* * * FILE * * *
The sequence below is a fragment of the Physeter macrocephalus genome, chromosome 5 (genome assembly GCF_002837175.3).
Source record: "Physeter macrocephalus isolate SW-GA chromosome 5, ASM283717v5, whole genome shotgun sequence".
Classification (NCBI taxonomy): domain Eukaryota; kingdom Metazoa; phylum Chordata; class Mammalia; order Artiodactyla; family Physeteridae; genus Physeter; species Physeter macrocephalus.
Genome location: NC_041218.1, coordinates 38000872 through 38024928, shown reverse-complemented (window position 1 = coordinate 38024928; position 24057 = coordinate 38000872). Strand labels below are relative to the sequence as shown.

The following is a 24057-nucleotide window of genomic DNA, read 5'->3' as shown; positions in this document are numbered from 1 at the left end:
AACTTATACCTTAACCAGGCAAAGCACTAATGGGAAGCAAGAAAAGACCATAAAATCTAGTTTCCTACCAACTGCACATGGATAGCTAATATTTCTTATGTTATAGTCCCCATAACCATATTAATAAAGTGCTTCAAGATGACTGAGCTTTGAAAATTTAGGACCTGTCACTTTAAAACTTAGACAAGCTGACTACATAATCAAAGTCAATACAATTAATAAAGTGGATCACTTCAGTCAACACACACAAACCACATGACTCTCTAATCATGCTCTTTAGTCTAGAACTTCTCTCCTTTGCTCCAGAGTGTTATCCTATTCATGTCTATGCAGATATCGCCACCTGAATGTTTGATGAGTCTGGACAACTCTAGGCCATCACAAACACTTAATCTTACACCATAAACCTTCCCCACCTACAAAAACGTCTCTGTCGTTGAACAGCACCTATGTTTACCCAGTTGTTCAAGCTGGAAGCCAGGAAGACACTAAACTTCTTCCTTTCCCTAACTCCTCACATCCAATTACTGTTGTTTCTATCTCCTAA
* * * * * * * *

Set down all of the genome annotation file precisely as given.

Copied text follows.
The sequence below is a fragment of the Physeter macrocephalus genome, chromosome 5 (genome assembly GCF_002837175.3).
Source record: "Physeter macrocephalus isolate SW-GA chromosome 5, ASM283717v5, whole genome shotgun sequence".
Classification (NCBI taxonomy): domain Eukaryota; kingdom Metazoa; phylum Chordata; class Mammalia; order Artiodactyla; family Physeteridae; genus Physeter; species Physeter macrocephalus.
Genome location: NC_041218.1, coordinates 38000872 through 38024928, shown reverse-complemented (window position 1 = coordinate 38024928; position 24057 = coordinate 38000872). Strand labels below are relative to the sequence as shown.

The following is a 24057-nucleotide window of genomic DNA, read 5'->3' as shown; positions in this document are numbered from 1 at the left end:
AACTTATACCTTAACCAGGCAAAGCACTAATGGGAAGCAAGAAAAGACCATAAAATCTAGTTTCCTACCAACTGCACATGGATAGCTAATATTTCTTATGTTATAGTCCCCATAACCATATTAATAAAGTGCTTCAAGATGACTGAGCTTTGAAAATTTAGGACCTGTCACTTTAAAACTTAGACAAGCTGACTACATAATCAAAGTCAATACAATTAATAAAGTGGATCACTTCAGTCAACACACACAAACCACATGACTCTCTAATCATGCTCTTTAGTCTAGAACTTCTCTCCTTTGCTCCAGAGTGTTATCCTATTCATGTCTATGCAGATATCGCCACCTGAATGTTTGATGAGTCTGGACAACTCTAGGCCATCACAAACACTTAATCTTACACCATAAACCTTCCCCACCTACAAAAACGTCTCTGTCGTTGAACAGCACCTATGTTTACCCAGTTGTTCAAGCTGGAAGCCAGGAAGACACTAAACTTCTTCCTTTCCCTAACTCCTCACATCCAATTACTGTTGTTTCTATCTCCTAA